However, research funding is generally awarded to build new knowledge, not to test existing knowledge claims. Scientists get credit for making new discoveries, not for determining that other scientists' discoveries can be reproduced.
NIH could make it a condition of funding that researchers working with cell lines get those cell lines tested, and arguably this would be the most cost-efficient way to ensure results that are reliable rather than based on misidentification. I find Lorsch's claim that there are dozens of other kinds of quality control of this sort NIH could demand, so they cannot demand this, unpersuasive. Even if there are many things to fix, it doesn't mean you must fix them all at once. Incremental improvements in quality control are surely better than none at all.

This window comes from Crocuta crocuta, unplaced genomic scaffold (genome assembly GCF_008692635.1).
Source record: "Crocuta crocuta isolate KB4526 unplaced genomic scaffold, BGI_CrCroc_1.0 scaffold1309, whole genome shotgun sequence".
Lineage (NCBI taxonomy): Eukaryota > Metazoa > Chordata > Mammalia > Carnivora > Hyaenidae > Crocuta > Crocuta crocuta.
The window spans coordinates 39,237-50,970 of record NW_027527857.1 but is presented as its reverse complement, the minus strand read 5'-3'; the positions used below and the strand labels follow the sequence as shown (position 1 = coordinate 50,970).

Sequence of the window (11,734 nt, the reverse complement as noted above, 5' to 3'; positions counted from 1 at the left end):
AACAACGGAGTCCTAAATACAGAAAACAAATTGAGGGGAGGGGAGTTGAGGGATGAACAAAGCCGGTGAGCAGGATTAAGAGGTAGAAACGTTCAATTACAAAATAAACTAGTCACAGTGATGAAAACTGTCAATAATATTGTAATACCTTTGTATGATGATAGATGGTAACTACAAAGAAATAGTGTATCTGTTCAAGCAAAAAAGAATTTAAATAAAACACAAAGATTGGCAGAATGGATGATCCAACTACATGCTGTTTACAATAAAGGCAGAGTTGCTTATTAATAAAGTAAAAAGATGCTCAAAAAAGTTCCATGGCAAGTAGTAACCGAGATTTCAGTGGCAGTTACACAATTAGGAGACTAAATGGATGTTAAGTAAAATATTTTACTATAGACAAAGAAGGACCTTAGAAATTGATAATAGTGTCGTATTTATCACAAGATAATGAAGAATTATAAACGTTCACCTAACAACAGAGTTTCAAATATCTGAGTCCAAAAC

His further suggestion that engaging in NIH-mandated quality control will quash scientific creativity strikes me as silly. Scientists are at their most creative when they are working within constraints to solve problems. Indeed, were NIH to require that researchers test their cells, there is no reason to think this additional constraint could not be easily incorporated into researchers' current competition for NIH funding.
The big question, really, is whether NIH is prioritizing funding a higher volume of research, or higher quality research. Presumably, the public is better served by a smaller number of published studies that make reliable claims about the actual cells researchers are working with than by a large number of published studies making hard-to-verify claims about misidentified cells.
If scientific competition is inescapable, at least let's make sure that the incentives encourage the careful steps required to build reliable knowledge. If those careful steps are widely seen as an impediment in succeeding in the competition, we derail the goal that the competitive pressures were supposed to enhance.